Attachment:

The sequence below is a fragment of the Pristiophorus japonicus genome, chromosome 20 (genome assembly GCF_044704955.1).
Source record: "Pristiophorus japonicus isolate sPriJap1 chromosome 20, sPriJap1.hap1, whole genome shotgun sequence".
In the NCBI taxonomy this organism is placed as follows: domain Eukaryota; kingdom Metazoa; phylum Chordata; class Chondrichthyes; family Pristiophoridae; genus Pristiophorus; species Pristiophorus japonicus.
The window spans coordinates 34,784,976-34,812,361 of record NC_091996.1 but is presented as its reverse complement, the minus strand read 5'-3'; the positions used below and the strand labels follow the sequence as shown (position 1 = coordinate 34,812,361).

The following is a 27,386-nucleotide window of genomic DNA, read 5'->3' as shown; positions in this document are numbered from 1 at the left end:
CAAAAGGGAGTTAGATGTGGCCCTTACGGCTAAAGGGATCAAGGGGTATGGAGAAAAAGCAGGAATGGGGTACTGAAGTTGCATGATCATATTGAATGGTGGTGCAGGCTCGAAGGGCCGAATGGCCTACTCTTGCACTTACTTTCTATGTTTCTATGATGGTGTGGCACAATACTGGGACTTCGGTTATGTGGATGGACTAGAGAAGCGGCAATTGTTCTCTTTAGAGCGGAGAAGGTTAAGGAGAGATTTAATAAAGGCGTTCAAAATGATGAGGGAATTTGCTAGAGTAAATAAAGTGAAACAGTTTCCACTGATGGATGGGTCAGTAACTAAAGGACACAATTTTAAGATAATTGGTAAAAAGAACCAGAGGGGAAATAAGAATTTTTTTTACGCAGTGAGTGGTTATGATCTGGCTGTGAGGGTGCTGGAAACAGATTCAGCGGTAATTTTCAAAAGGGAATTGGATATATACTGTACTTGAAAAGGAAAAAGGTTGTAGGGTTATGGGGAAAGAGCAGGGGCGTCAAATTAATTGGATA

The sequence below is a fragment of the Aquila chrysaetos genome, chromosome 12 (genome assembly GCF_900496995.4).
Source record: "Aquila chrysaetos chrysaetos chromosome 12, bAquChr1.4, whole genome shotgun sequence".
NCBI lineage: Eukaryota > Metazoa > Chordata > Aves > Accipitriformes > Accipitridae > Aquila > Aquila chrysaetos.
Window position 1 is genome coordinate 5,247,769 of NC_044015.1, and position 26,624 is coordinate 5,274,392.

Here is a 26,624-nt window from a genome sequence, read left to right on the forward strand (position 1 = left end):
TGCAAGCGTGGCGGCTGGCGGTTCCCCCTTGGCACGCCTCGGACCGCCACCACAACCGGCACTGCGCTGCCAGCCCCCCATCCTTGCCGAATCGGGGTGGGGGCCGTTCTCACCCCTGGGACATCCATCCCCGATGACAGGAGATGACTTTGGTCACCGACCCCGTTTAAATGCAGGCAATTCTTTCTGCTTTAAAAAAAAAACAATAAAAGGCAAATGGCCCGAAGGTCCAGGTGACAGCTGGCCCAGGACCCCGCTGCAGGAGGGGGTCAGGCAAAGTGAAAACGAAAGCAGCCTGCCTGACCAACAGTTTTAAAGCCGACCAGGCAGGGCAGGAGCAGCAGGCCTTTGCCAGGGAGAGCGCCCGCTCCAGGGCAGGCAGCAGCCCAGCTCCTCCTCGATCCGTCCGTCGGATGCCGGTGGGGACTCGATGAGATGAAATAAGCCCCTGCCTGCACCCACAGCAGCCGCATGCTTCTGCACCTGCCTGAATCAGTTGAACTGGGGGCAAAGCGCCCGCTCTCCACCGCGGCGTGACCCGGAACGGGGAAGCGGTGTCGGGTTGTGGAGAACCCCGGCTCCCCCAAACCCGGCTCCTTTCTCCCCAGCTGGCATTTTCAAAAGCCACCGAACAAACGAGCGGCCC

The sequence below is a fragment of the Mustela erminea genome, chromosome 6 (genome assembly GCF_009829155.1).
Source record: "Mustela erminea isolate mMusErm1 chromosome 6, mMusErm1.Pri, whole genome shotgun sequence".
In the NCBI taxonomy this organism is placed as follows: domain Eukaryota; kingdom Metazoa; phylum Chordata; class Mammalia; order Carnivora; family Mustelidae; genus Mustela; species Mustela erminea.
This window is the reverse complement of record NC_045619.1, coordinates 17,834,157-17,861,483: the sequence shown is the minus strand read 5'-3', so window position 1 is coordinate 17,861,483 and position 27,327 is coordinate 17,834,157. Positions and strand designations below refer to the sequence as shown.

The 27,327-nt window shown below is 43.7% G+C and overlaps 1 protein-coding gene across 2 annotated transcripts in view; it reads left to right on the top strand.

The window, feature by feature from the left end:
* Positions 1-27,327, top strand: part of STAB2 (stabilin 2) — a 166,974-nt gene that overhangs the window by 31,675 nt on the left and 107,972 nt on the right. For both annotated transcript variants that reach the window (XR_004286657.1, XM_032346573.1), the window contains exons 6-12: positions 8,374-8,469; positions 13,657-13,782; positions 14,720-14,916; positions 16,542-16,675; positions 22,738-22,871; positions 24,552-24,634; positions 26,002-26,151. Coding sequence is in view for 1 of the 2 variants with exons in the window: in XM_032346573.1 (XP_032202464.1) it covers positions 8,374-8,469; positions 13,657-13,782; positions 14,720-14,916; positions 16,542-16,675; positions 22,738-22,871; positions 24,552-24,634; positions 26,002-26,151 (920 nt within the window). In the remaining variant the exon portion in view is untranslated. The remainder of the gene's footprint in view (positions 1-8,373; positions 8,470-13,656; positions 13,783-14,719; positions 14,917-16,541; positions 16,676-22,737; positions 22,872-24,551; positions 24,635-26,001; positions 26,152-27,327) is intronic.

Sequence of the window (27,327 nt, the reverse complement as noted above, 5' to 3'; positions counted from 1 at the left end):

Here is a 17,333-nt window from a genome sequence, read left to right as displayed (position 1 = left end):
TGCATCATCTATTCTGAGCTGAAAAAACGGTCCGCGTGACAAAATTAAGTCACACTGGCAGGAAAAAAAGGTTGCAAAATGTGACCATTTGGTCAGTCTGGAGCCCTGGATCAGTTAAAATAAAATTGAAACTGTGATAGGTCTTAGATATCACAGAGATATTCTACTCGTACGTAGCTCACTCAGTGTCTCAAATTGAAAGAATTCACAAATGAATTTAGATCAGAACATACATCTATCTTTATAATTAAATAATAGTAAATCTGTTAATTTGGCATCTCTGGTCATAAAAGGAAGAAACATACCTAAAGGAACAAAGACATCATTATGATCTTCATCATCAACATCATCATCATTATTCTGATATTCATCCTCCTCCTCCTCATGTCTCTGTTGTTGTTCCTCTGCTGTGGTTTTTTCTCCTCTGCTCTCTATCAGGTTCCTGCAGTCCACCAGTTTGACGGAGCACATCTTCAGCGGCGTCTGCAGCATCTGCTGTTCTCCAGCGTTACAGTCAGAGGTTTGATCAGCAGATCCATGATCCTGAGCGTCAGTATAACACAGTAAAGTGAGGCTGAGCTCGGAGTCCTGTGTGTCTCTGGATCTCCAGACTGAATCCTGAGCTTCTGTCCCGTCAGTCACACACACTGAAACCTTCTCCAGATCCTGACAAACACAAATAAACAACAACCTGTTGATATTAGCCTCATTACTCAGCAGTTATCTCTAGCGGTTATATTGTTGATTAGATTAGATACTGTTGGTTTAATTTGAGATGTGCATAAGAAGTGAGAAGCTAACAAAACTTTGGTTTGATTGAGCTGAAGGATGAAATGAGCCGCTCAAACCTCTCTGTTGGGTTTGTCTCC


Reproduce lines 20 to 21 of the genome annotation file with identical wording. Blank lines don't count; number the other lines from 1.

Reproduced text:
Sequence of the window (27,327 nt, the reverse complement as noted above, 5' to 3'; positions counted from 1 at the left end):

Here is a 17,333-nt window from a genome sequence, read left to right as displayed (position 1 = left end):